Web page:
The first tornado warning screamed over our phones just as we approached the 11:00 hour. The storm track has been updated by the NHC to now place it 85 miles from the shoreline; a slight nudge to the east.

Gorgeous, ever the optimist, and probably using her gift of clairvoyance, isn’t worried about losing electricity. Starting at around 10:00am she began work on tonight’s dinner of chicken curry and baked cranberry almond bread. It’s admittedly an odd confluence here of coziness and meteorological drama.

2:00pm: The storm hasn’t really packed the kind of punch with tropical storm winds that had been projected. In our county of St. Johns, the beaches and shorelines are taking a beating as a result of storm surge, with beach erosion and damage to dunes happening. Parts of the A1A Coastal Byway are impassable and have been closed for clean-up and some road repair. Areas of St. Augustine’s Historic District are experiencing flooding, but so far nothing like what it sustained from Matthew in 2016 and Irma in 2017.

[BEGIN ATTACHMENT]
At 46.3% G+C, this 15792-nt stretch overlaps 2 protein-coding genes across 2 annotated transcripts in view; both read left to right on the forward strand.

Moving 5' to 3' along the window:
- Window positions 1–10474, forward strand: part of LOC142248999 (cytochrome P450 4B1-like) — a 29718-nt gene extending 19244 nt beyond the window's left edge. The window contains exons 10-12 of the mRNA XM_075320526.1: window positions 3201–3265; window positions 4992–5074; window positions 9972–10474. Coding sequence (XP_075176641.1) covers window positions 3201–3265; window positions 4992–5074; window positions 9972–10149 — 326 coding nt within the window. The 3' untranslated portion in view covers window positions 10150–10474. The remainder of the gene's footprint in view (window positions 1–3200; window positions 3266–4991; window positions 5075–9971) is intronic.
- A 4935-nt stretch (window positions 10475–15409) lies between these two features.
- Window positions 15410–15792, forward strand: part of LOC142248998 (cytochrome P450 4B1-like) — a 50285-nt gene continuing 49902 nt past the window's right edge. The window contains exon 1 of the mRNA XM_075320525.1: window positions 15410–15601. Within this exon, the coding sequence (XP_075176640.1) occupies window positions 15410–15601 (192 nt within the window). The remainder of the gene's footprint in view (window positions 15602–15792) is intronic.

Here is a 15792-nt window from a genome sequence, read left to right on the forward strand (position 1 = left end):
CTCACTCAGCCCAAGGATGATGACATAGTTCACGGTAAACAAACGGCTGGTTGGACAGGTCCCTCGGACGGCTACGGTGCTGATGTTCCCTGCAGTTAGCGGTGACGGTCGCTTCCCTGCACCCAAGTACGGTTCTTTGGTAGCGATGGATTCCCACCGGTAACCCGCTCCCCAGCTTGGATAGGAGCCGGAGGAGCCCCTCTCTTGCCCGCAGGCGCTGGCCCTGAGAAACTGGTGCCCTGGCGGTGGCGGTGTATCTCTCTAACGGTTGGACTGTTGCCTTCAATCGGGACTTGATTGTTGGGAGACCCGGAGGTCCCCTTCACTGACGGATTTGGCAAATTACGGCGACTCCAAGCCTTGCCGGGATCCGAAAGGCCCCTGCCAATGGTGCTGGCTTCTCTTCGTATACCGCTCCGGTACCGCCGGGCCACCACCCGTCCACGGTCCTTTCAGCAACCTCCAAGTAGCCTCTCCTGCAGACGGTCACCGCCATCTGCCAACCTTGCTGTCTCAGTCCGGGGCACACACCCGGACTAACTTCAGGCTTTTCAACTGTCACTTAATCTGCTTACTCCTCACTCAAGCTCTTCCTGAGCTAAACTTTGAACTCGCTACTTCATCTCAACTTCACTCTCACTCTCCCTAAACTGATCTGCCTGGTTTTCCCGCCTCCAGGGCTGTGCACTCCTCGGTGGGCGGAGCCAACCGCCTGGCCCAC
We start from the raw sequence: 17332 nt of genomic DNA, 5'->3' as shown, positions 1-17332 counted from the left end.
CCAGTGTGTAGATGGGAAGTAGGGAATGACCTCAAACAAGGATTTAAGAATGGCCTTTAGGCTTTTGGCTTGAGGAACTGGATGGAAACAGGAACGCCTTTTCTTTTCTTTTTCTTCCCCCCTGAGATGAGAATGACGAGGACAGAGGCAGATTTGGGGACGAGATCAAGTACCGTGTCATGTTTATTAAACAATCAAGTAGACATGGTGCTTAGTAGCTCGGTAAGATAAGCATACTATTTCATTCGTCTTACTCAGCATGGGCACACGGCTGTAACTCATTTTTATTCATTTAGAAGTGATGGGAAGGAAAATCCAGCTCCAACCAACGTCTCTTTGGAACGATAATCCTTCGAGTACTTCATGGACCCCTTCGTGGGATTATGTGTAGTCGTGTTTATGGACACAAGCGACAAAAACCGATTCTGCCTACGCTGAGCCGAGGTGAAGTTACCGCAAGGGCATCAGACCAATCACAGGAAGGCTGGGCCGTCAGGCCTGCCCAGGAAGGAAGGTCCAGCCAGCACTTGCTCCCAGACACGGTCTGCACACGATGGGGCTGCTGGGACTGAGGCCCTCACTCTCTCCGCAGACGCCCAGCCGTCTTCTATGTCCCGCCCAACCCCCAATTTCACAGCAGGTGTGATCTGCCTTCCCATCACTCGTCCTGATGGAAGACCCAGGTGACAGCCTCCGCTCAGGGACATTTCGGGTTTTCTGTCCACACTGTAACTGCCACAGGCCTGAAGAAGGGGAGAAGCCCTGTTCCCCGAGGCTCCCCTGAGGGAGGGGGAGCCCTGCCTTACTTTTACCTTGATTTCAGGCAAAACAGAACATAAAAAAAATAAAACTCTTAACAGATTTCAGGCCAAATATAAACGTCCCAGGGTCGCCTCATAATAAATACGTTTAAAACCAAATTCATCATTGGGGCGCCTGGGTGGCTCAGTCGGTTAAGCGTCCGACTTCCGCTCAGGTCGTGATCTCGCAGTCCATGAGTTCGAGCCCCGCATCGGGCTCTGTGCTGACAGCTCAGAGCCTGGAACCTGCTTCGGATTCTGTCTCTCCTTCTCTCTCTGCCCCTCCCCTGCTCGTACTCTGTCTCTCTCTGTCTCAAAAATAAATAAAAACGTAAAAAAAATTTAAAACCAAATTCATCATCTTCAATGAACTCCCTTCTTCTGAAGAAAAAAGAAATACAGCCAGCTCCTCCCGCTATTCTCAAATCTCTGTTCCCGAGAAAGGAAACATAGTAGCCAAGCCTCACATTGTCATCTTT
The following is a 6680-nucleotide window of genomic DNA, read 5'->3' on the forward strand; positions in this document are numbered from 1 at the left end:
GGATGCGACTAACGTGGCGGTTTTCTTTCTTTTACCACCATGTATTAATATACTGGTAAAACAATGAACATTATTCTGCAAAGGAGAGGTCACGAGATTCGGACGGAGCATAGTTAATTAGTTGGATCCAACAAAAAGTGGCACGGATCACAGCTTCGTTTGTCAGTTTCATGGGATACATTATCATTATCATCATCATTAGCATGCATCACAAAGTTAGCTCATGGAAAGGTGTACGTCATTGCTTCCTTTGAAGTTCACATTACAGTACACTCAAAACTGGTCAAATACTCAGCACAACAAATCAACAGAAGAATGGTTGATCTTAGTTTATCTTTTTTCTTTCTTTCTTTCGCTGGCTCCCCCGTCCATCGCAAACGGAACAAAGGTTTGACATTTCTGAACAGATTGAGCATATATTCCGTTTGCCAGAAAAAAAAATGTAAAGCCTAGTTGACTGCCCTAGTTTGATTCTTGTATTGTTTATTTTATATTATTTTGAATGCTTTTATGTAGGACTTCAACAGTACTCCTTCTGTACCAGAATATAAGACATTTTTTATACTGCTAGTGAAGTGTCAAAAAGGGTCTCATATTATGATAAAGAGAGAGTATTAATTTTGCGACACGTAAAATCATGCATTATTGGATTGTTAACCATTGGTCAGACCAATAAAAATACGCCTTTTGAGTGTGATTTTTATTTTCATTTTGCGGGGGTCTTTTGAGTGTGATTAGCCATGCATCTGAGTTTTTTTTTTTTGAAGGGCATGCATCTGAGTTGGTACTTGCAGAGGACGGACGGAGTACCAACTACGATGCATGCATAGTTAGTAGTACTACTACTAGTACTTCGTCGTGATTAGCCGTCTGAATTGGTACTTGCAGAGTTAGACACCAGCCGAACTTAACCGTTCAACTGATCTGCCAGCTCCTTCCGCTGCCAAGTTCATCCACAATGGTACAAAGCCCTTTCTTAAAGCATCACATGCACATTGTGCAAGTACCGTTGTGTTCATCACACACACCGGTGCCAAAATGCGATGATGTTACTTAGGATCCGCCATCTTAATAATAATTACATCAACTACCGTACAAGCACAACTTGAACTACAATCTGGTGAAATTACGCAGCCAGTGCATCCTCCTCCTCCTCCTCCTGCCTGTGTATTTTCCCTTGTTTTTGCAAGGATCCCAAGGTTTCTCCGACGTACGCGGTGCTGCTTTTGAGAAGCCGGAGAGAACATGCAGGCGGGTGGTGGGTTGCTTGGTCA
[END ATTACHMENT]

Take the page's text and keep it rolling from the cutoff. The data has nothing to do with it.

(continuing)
Thankfully, the earlier forecasts of wind speeds of 45-70 mph have not materialized.

Local meteorologists on the Jacksonville stations are starting to get defensive. People are allegedly calling in or tweeting their disapproval at how the storm was overhyped. Overhyped??!!! Are they nuts? Dorian hasn’t even left our region yet. Have they looked at the devastation inflicted on the Bahamas? A Category 5 storm with wind speeds of nearly 200 mph is not overhyped. We are so far very fortunate.

3:00pm: The eye of Dorian is now making its trek out of our area and heading to the Jacksonville beaches and coast. There is low-level flooding in many parts of St. Augustine, but according to the news reports not nearly the scope that was inflicted by Michael or Irma.

A cursory walk around our development shows no damage; only debris from palm trees and other vegetation. The landscape maintenance crew will have their work cut out for them.

We got off lucky. We’re safe, dry, and we have our electricity. If you’re thirsty, feel free to stop by. I can offer you a bottle or six of water.

I hope you’ll join me in donating to relief efforts for the Bahamas:!/donation/checkout